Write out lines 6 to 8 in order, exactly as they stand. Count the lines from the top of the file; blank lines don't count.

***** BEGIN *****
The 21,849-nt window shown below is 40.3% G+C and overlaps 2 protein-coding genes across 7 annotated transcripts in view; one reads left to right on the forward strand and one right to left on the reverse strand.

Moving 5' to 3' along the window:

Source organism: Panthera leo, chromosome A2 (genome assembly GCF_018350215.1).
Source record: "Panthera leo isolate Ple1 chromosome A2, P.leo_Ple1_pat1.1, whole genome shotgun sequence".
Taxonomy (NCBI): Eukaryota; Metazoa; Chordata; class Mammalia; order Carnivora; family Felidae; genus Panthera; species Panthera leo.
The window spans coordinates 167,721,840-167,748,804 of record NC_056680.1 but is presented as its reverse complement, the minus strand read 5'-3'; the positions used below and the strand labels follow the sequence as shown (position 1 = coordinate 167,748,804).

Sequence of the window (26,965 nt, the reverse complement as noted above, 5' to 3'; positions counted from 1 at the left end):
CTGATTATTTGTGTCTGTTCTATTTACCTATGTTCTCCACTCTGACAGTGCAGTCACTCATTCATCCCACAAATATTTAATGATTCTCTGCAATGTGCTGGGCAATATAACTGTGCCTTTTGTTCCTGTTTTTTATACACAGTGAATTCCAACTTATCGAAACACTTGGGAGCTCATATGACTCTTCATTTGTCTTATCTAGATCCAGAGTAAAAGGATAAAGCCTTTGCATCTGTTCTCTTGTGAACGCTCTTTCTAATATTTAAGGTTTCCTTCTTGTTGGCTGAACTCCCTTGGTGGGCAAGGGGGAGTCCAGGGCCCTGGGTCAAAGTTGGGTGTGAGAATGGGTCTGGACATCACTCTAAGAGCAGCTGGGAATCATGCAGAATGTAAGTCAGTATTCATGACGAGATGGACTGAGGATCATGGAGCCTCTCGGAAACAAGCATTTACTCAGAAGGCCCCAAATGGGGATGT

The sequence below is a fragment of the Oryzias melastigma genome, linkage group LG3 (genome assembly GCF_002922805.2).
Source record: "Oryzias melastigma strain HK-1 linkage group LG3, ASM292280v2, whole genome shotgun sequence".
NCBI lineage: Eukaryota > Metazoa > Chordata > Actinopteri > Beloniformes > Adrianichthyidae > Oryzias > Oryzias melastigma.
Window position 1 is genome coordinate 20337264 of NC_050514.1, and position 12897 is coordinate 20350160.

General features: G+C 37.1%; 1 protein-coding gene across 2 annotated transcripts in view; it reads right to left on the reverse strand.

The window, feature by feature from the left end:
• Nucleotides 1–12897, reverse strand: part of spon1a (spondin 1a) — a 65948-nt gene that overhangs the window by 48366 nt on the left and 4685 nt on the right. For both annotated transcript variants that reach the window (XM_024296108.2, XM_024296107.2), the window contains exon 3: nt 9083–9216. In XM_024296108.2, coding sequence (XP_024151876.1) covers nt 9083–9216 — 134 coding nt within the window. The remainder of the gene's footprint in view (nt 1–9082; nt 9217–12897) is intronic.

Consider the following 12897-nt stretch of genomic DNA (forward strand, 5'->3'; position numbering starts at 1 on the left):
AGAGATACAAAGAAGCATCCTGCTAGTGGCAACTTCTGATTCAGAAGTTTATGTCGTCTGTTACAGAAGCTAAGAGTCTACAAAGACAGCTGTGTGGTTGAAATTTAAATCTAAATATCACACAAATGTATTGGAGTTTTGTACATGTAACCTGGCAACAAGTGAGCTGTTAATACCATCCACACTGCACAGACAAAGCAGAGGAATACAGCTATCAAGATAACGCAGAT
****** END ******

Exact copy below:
The window spans coordinates 167,721,840-167,748,804 of record NC_056680.1 but is presented as its reverse complement, the minus strand read 5'-3'; the positions used below and the strand labels follow the sequence as shown (position 1 = coordinate 167,748,804).

Sequence of the window (26,965 nt, the reverse complement as noted above, 5' to 3'; positions counted from 1 at the left end):
CTGATTATTTGTGTCTGTTCTATTTACCTATGTTCTCCACTCTGACAGTGCAGTCACTCATTCATCCCACAAATATTTAATGATTCTCTGCAATGTGCTGGGCAATATAACTGTGCCTTTTGTTCCTGTTTTTTATACACAGTGAATTCCAACTTATCGAAACACTTGGGAGCTCATATGACTCTTCATTTGTCTTATCTAGATCCAGAGTAAAAGGATAAAGCCTTTGCATCTGTTCTCTTGTGAACGCTCTTTCTAATATTTAAGGTTTCCTTCTTGTTGGCTGAACTCCCTTGGTGGGCAAGGGGGAGTCCAGGGCCCTGGGTCAAAGTTGGGTGTGAGAATGGGTCTGGACATCACTCTAAGAGCAGCTGGGAATCATGCAGAATGTAAGTCAGTATTCATGACGAGATGGACTGAGGATCATGGAGCCTCTCGGAAACAAGCATTTACTCAGAAGGCCCCAAATGGGGATGT